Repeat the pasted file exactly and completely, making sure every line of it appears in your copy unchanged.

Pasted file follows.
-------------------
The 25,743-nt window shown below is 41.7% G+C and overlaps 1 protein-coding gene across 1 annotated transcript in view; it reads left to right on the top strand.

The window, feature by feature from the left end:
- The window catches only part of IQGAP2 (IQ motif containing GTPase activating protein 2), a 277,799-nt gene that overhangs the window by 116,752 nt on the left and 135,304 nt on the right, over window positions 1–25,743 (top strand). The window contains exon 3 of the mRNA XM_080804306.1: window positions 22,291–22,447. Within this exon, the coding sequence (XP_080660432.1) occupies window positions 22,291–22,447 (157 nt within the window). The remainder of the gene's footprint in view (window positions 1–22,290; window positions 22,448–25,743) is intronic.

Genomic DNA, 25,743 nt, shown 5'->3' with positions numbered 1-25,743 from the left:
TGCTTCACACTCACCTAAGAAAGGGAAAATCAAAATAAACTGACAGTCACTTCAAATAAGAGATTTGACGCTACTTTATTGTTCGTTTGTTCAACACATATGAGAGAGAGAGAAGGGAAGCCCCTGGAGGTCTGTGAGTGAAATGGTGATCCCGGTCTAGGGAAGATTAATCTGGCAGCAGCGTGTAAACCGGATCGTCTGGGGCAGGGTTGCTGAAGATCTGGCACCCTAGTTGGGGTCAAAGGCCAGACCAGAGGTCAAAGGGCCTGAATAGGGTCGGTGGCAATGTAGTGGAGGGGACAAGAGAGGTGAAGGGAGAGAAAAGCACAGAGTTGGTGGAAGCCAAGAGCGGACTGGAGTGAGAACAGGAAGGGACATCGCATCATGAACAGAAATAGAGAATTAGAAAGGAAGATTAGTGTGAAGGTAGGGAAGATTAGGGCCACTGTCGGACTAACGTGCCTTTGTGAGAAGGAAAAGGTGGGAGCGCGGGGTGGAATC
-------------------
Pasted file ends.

The 25,743-nt window shown below is 41.7% G+C and overlaps 1 protein-coding gene across 1 annotated transcript in view; it reads left to right on the top strand.

The window, feature by feature from the left end:
- The window catches only part of IQGAP2 (IQ motif containing GTPase activating protein 2), a 277,799-nt gene that overhangs the window by 116,752 nt on the left and 135,304 nt on the right, over window positions 1–25,743 (top strand). The window contains exon 3 of the mRNA XM_080804306.1: window positions 22,291–22,447. Within this exon, the coding sequence (XP_080660432.1) occupies window positions 22,291–22,447 (157 nt within the window). The remainder of the gene's footprint in view (window positions 1–22,290; window positions 22,448–25,743) is intronic.

Genomic DNA, 25,743 nt, shown 5'->3' with positions numbered 1-25,743 from the left:
TGCTTCACACTCACCTAAGAAAGGGAAAATCAAAATAAACTGACAGTCACTTCAAATAAGAGATTTGACGCTACTTTATTGTTCGTTTGTTCAACACATATGAGAGAGAGAGAAGGGAAGCCCCTGGAGGTCTGTGAGTGAAATGGTGATCCCGGTCTAGGGAAGATTAATCTGGCAGCAGCGTGTAAACCGGATCGTCTGGGGCAGGGTTGCTGAAGATCTGGCACCCTAGTTGGGGTCAAAGGCCAGACCAGAGGTCAAAGGGCCTGAATAGGGTCGGTGGCAATGTAGTGGAGGGGACAAGAGAGGTGAAGGGAGAGAAAAGCACAGAGTTGGTGGAAGCCAAGAGCGGACTGGAGTGAGAACAGGAAGGGACATCGCATCATGAACAGAAATAGAGAATTAGAAAGGAAGATTAGTGTGAAGGTAGGGAAGATTAGGGCCACTGTCGGACTAACGTGCCTTTGTGAGAAGGAAAAGGTGGGAGCGCGGGGTGGAATC